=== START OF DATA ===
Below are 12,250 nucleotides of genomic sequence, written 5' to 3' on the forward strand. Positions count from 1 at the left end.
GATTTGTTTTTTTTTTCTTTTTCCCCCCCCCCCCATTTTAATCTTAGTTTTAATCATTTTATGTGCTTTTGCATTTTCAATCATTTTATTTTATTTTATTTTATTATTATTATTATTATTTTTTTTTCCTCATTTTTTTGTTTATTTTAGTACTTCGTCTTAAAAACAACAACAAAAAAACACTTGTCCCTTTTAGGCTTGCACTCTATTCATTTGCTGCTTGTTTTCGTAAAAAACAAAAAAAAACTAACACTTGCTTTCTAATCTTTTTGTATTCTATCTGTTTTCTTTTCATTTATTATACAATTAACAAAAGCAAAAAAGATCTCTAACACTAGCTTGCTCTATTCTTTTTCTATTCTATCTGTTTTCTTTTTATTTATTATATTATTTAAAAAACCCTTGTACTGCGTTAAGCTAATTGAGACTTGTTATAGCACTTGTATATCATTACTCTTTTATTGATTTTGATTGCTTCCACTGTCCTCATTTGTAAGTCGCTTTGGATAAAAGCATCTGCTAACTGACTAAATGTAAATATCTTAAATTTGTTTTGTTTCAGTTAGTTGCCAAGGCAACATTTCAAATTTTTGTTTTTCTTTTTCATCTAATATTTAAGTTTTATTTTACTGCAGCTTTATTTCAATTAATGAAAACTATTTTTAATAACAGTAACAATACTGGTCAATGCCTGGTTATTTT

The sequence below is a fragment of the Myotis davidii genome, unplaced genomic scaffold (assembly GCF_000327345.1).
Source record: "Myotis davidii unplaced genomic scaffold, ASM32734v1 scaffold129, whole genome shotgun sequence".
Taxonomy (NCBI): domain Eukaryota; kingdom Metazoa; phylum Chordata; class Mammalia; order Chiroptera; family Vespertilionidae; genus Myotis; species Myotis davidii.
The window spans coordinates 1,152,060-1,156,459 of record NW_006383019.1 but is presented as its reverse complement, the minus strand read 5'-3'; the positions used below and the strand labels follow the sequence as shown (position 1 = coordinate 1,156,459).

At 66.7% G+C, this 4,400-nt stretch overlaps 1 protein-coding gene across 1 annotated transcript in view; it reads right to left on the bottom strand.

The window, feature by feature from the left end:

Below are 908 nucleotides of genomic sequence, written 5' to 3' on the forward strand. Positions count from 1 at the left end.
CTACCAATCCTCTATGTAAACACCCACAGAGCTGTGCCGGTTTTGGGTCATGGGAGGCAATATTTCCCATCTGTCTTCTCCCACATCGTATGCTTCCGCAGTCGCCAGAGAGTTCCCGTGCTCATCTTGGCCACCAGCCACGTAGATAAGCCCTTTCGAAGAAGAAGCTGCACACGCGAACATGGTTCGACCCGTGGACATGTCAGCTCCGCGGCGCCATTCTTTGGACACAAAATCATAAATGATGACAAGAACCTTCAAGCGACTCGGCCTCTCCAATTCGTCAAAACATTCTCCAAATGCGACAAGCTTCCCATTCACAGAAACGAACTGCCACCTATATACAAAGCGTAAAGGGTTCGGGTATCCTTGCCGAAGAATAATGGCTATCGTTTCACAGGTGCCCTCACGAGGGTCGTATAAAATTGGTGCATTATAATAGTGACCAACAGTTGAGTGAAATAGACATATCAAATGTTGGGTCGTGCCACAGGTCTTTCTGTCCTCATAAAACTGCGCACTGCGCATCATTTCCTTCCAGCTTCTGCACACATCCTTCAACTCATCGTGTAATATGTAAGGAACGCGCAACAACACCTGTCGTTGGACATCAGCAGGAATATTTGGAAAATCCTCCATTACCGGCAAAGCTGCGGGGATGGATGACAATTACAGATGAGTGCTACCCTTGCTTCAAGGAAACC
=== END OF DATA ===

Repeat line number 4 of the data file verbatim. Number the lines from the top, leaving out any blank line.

Source record: "Myotis davidii unplaced genomic scaffold, ASM32734v1 scaffold129, whole genome shotgun sequence".